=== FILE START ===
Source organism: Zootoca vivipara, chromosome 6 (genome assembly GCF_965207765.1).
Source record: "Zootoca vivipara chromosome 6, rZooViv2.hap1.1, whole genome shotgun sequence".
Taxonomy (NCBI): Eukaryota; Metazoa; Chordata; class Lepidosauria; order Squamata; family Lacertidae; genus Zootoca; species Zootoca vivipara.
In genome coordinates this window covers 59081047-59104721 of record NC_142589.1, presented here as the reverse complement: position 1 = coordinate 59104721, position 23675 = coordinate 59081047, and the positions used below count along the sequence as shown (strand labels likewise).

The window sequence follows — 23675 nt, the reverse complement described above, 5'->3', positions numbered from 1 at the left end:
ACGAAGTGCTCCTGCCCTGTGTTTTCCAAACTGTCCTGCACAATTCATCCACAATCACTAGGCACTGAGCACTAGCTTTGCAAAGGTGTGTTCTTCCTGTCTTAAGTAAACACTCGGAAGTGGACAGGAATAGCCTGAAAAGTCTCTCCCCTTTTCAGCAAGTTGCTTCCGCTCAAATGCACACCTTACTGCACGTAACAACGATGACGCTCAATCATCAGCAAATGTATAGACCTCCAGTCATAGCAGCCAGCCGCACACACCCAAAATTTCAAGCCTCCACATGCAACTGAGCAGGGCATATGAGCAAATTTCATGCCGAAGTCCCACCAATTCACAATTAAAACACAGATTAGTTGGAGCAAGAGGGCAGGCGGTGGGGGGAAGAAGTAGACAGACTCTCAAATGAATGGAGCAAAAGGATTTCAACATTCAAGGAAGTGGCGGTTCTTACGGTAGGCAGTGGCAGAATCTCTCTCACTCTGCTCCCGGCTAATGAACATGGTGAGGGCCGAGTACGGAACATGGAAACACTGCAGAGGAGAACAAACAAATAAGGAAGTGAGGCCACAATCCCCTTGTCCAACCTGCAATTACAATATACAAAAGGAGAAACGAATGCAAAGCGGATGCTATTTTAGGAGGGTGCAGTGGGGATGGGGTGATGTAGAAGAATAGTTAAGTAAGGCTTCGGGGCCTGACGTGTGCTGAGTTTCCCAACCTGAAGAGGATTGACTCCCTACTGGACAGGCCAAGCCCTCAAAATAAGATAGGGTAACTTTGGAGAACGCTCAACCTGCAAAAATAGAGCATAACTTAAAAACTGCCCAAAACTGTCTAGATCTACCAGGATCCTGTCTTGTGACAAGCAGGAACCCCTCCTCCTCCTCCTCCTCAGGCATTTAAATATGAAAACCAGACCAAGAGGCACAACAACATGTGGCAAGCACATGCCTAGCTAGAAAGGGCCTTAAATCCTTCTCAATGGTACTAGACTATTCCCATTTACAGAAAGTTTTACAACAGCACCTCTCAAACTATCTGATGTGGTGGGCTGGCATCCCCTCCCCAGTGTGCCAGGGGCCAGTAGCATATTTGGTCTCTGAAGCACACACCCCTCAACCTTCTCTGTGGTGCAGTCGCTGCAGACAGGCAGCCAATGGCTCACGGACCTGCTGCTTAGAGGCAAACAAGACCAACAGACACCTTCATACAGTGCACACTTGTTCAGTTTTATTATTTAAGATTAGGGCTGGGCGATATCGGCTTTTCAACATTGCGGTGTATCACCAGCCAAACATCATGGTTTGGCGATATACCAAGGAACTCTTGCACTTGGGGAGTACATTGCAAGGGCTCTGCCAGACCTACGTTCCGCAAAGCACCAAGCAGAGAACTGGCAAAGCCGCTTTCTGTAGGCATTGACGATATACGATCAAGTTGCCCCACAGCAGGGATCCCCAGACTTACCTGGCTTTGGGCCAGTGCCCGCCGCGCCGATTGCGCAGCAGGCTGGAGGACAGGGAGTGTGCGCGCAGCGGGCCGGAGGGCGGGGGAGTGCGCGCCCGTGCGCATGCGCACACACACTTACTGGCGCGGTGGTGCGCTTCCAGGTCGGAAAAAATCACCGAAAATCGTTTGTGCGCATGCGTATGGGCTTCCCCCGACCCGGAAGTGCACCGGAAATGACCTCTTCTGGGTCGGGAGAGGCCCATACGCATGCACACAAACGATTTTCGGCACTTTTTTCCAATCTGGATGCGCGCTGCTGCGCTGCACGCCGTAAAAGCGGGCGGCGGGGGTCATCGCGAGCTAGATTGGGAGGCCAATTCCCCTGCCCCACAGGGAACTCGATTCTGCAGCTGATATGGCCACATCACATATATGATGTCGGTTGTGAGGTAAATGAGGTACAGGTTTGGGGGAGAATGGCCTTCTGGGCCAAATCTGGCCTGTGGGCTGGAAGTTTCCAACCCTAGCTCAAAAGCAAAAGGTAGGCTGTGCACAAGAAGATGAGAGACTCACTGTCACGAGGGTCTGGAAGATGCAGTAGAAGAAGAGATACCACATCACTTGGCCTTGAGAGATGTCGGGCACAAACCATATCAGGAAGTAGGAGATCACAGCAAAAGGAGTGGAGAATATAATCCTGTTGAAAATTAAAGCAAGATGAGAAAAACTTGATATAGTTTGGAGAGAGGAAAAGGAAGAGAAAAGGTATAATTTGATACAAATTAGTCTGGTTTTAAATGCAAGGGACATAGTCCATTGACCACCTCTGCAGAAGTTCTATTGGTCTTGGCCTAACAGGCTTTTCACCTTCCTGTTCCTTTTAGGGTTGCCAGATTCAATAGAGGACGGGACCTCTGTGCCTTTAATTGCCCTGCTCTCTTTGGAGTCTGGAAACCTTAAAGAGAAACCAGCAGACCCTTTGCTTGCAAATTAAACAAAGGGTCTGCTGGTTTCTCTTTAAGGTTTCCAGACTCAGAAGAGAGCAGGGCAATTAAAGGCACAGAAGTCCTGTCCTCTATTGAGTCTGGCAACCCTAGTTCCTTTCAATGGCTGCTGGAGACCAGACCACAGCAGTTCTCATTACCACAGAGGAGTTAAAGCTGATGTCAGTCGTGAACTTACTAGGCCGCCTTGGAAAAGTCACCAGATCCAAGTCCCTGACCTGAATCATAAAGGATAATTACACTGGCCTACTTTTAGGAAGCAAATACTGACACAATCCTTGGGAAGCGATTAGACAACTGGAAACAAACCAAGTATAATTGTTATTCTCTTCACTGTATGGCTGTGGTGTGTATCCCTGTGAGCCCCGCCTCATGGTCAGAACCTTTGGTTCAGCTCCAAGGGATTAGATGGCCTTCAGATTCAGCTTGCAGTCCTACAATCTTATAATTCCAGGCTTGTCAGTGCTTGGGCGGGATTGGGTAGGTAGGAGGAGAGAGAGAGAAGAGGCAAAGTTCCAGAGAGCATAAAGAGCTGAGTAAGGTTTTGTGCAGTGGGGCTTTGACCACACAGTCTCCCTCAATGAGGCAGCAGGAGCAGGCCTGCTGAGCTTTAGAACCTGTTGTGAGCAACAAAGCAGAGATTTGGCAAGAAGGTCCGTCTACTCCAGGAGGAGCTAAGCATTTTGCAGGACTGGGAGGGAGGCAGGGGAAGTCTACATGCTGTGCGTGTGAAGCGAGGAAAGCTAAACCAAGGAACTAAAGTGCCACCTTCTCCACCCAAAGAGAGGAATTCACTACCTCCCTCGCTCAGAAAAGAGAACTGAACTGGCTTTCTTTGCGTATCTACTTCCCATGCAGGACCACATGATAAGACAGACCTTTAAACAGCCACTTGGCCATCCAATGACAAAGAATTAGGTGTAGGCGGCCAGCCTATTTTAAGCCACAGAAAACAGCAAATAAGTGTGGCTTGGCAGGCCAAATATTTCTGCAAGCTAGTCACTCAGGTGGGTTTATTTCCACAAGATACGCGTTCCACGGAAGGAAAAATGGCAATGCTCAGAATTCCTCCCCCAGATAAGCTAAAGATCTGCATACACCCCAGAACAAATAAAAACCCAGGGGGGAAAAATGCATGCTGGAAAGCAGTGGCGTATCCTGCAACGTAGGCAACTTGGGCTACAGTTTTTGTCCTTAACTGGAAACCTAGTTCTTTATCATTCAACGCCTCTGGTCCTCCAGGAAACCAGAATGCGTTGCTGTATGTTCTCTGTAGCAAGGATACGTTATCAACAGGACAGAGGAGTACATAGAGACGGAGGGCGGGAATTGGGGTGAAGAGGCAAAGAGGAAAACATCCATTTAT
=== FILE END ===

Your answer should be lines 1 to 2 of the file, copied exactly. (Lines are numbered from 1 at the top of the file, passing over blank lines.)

Source organism: Zootoca vivipara, chromosome 6 (genome assembly GCF_965207765.1).
Source record: "Zootoca vivipara chromosome 6, rZooViv2.hap1.1, whole genome shotgun sequence".